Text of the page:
The week of April 3 – 9 takes us from the end of lunar Day 7 into Day 13, just before full moon. This week we will concentrate on Rima Ariadaeus, viewable on Monday evening. This information has been repeated from the November 16th blog as fewer people would have observed such an early morning Moon.
Rima Ariadaeus: [NE/J11] The best place to see rilles on the Moon is in the area just west of Tranquillity. Here you will find a remarkably varied collection–to wit, Ariadaeus, Hyginus (two of the best-known rilles on the Moon) and Triesnecker. Rima Ariadaeus started to come into view last night. All three should be visible tonight.
When the terminator is close, Rima Ariadaeus is an enjoyable target even for small telescopes. It is a classic example of a graben, an elongated depression between two parallel fault lines where the ground in between has fallen away. If you have at least a 4″ telescope with good optics and steady seeing you will just be able to make out that the fault lines have pulled apart and the ground in between has sunk. (This is a challenge; Ariadaeus is a shade over two arc-seconds wide.) The rille appears to be broken in a few places, indicating that the lunar terrain has shifted since it was created, and there is a shunt on its western end connecting it to Rima Hyginus.
OF ADDITIONAL INTEREST ON THE MOON JUST BEFORE THE FULL MOON:
On Monday evening, the Moon is just 4° SW of the Eskimo Nebula in Gemini. Pop up and pay it a visit. This is a type of object called a planetary nebula, a star that is in the process of dying and will resemble our Sun in about five billion years when it goes through its own death throws. At that time the Sun will run out of hydrogen fuel and start to expand. It will get so large that it will almost fill the entire orbit of Jupiter! At that point, it will throw off the outer 20% of its atmosphere which will continue to expand into space while the rest of our Sun will shrink into a white dwarf about the size of the Earth. The Eskimo Nebula is a great example of this process because you can see both the expanding outer ring and the white dwarf at the same time. Conveniently, there is a nearby healthy star just two arc-minutes away in the same FOV that you can use for comparison.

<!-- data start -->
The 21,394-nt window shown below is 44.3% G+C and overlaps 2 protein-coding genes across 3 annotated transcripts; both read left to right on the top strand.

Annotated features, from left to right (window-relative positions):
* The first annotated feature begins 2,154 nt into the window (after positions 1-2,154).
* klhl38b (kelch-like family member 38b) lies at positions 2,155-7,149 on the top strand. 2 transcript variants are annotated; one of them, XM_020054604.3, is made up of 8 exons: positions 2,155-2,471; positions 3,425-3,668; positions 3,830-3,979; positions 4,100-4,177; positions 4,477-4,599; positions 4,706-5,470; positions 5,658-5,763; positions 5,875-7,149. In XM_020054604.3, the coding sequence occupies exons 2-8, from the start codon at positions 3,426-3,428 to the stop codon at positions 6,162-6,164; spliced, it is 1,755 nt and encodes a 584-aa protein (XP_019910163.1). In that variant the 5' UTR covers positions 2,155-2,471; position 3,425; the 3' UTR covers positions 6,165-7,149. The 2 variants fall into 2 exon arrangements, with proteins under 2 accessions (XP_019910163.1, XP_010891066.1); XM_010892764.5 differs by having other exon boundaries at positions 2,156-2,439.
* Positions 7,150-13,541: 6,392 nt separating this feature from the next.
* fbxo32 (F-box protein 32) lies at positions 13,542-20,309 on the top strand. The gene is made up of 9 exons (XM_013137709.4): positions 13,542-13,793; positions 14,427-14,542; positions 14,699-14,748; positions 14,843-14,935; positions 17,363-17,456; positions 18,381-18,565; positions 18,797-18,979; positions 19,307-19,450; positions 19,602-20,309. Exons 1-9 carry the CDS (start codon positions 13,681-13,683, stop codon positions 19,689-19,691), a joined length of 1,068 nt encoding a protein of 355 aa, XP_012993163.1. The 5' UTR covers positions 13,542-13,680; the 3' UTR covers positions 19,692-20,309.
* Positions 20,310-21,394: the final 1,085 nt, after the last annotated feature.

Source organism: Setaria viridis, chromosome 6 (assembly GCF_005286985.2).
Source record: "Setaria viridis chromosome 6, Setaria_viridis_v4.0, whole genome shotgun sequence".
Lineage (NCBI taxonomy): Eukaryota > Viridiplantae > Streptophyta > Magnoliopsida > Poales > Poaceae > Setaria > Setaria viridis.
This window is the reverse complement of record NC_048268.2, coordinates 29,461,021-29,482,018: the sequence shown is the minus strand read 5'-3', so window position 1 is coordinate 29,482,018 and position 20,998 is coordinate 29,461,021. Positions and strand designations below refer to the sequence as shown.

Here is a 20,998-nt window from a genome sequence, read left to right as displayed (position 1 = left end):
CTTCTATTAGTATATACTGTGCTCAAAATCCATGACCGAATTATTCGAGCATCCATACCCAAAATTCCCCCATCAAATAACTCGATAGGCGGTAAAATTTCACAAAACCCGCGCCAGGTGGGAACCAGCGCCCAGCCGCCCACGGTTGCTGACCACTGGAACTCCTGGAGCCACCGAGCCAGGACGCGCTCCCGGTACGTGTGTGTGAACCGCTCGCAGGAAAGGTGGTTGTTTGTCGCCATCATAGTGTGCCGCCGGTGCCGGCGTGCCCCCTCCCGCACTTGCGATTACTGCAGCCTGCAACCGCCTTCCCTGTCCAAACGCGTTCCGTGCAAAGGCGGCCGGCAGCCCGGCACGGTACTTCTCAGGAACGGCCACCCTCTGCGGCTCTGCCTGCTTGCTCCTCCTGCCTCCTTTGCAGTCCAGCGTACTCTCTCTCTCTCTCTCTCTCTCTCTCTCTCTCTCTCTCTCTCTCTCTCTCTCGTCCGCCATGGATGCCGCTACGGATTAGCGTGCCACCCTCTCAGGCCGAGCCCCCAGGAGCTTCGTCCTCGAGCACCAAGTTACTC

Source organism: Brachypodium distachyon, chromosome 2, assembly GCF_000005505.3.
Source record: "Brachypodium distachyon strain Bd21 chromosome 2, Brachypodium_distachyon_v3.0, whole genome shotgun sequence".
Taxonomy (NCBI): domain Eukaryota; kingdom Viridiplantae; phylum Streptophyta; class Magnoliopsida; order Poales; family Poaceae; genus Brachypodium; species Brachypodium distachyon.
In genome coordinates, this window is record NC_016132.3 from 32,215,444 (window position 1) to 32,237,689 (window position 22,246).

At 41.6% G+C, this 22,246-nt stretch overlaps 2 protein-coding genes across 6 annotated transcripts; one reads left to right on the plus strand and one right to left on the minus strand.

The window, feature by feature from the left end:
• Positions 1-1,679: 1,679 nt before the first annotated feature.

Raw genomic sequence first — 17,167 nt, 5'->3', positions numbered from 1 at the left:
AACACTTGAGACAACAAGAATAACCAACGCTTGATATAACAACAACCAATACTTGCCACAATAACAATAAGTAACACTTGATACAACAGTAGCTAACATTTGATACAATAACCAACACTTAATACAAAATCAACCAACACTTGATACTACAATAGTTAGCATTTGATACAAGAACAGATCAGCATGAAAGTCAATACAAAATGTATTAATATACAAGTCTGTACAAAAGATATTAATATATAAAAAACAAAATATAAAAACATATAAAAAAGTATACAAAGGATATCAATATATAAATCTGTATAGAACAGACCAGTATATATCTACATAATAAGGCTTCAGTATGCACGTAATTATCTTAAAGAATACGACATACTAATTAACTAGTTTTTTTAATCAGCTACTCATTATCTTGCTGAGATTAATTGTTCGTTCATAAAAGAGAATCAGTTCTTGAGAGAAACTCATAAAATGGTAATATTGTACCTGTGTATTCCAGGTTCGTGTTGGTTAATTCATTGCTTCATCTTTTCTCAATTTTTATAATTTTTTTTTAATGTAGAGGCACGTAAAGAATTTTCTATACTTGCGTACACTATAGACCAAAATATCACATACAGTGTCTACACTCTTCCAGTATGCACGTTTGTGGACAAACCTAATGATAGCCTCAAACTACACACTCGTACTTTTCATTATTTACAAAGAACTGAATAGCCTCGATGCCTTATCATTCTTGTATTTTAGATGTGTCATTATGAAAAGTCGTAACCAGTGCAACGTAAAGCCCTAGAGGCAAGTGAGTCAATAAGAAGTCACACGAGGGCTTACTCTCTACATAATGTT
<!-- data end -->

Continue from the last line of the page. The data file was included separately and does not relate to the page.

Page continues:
1 There is an astonishing Apollo 10 photo of the Ariadaeus rille at www.skyimage.com. Click on Search, type in “Ariadaeus,” then click on the image twice to enlarge it.
It is highly recommended that you get a copy of Sky and Telescope’s Field Map of the Moon, the very finest Moon map available for use at the telescope. It is available for $10.95 at www.skyandtelescope.com and on Amazon. All features mentioned in this blog will be keyed to the grid on the Field Map and will look like this: Plato: [NW/D9]
Courtesy of Gray Photography of Corpus Christi, Texas
Lunar photos: NASA / USGS / BMDO / LROC / ASU / DLR / LOLA / Moon Globe. Used by permission
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